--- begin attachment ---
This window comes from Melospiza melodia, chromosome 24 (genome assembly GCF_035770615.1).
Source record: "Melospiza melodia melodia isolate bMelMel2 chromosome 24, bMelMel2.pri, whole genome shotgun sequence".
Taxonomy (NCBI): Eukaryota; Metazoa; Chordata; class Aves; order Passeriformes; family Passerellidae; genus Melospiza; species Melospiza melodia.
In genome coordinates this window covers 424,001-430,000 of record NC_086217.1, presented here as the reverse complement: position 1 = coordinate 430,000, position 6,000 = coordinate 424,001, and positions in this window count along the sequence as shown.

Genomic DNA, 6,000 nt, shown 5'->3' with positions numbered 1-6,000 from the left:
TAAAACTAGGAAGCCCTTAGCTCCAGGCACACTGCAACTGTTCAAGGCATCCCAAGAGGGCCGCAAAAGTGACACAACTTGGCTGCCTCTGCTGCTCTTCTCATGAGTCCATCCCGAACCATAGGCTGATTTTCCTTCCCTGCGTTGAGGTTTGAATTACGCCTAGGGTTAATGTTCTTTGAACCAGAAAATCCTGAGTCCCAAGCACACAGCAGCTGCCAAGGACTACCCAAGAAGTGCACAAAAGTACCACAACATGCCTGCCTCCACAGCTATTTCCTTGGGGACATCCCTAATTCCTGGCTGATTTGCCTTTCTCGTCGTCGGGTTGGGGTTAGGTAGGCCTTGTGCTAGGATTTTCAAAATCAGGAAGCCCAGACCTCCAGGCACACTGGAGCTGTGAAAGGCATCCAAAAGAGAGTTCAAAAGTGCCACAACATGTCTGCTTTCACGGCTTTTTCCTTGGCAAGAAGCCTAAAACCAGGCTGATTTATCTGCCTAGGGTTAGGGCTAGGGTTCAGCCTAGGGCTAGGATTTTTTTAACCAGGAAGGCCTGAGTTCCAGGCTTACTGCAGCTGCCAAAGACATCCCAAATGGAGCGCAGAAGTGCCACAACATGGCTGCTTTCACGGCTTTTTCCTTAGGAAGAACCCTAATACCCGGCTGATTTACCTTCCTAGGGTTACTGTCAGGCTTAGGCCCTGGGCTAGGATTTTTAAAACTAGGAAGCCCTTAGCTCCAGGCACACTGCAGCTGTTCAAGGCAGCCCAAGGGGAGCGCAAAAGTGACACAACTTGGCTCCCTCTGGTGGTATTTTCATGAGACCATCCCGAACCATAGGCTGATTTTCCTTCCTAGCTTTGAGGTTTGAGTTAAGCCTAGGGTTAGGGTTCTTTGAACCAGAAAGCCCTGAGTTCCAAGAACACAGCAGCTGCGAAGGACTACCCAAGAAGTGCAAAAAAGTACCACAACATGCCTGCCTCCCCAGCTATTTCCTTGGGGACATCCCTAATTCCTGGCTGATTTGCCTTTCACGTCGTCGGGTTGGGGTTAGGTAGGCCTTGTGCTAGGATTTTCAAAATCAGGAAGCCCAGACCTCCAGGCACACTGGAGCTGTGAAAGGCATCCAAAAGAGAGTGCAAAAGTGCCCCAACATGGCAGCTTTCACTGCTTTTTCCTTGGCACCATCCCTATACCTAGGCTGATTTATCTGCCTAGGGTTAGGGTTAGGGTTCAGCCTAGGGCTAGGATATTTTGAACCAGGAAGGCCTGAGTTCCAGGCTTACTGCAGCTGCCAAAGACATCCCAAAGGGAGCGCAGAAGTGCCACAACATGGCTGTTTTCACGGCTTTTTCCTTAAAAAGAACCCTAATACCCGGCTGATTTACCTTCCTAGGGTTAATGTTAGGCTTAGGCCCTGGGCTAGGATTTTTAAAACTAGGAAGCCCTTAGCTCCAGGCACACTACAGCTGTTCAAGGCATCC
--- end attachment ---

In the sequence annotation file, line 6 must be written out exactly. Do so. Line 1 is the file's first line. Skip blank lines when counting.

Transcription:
TAAAACTAGGAAGCCCTTAGCTCCAGGCACACTGCAACTGTTCAAGGCATCCCAAGAGGGCCGCAAAAGTGACACAACTTGGCTGCCTCTGCTGCTCTTCTCATGAGTCCATCCCGAACCATAGGCTGATTTTCCTTCCCTGCGTTGAGGTTTGAATTACGCCTAGGGTTAATGTTCTTTGAACCAGAAAATCCTGAGTCCCAAGCACACAGCAGCTGCCAAGGACTACCCAAGAAGTGCACAAAAGTACCACAACATGCCTGCCTCCACAGCTATTTCCTTGGGGACATCCCTAATTCCTGGCTGATTTGCCTTTCTCGTCGTCGGGTTGGGGTTAGGTAGGCCTTGTGCTAGGATTTTCAAAATCAGGAAGCCCAGACCTCCAGGCACACTGGAGCTGTGAAAGGCATCCAAAAGAGAGTTCAAAAGTGCCACAACATGTCTGCTTTCACGGCTTTTTCCTTGGCAAGAAGCCTAAAACCAGGCTGATTTATCTGCCTAGGGTTAGGGCTAGGGTTCAGCCTAGGGCTAGGATTTTTTTAACCAGGAAGGCCTGAGTTCCAGGCTTACTGCAGCTGCCAAAGACATCCCAAATGGAGCGCAGAAGTGCCACAACATGGCTGCTTTCACGGCTTTTTCCTTAGGAAGAACCCTAATACCCGGCTGATTTACCTTCCTAGGGTTACTGTCAGGCTTAGGCCCTGGGCTAGGATTTTTAAAACTAGGAAGCCCTTAGCTCCAGGCACACTGCAGCTGTTCAAGGCAGCCCAAGGGGAGCGCAAAAGTGACACAACTTGGCTCCCTCTGGTGGTATTTTCATGAGACCATCCCGAACCATAGGCTGATTTTCCTTCCTAGCTTTGAGGTTTGAGTTAAGCCTAGGGTTAGGGTTCTTTGAACCAGAAAGCCCTGAGTTCCAAGAACACAGCAGCTGCGAAGGACTACCCAAGAAGTGCAAAAAAGTACCACAACATGCCTGCCTCCCCAGCTATTTCCTTGGGGACATCCCTAATTCCTGGCTGATTTGCCTTTCACGTCGTCGGGTTGGGGTTAGGTAGGCCTTGTGCTAGGATTTTCAAAATCAGGAAGCCCAGACCTCCAGGCACACTGGAGCTGTGAAAGGCATCCAAAAGAGAGTGCAAAAGTGCCCCAACATGGCAGCTTTCACTGCTTTTTCCTTGGCACCATCCCTATACCTAGGCTGATTTATCTGCCTAGGGTTAGGGTTAGGGTTCAGCCTAGGGCTAGGATATTTTGAACCAGGAAGGCCTGAGTTCCAGGCTTACTGCAGCTGCCAAAGACATCCCAAAGGGAGCGCAGAAGTGCCACAACATGGCTGTTTTCACGGCTTTTTCCTTAAAAAGAACCCTAATACCCGGCTGATTTACCTTCCTAGGGTTAATGTTAGGCTTAGGCCCTGGGCTAGGATTTTTAAAACTAGGAAGCCCTTAGCTCCAGGCACACTACAGCTGTTCAAGGCATCC